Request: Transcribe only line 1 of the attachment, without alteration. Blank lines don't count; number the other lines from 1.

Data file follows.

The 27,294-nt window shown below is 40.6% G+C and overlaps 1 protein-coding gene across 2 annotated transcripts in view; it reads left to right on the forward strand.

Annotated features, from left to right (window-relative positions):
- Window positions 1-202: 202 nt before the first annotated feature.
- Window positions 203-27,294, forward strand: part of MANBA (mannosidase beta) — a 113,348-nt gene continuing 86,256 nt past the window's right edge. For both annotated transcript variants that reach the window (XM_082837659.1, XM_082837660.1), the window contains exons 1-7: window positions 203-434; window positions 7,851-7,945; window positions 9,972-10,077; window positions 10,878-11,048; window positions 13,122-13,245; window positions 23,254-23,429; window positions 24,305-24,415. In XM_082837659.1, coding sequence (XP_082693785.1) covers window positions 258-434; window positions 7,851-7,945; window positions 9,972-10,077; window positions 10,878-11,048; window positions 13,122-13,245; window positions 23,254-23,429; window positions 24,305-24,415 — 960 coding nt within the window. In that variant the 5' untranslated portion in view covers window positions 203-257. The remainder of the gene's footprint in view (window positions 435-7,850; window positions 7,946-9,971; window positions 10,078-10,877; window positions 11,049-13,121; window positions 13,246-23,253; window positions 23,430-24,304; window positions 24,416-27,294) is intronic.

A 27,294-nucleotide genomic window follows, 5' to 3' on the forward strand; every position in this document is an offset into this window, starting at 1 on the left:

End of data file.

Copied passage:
The 27,294-nt window shown below is 40.6% G+C and overlaps 1 protein-coding gene across 2 annotated transcripts in view; it reads left to right on the forward strand.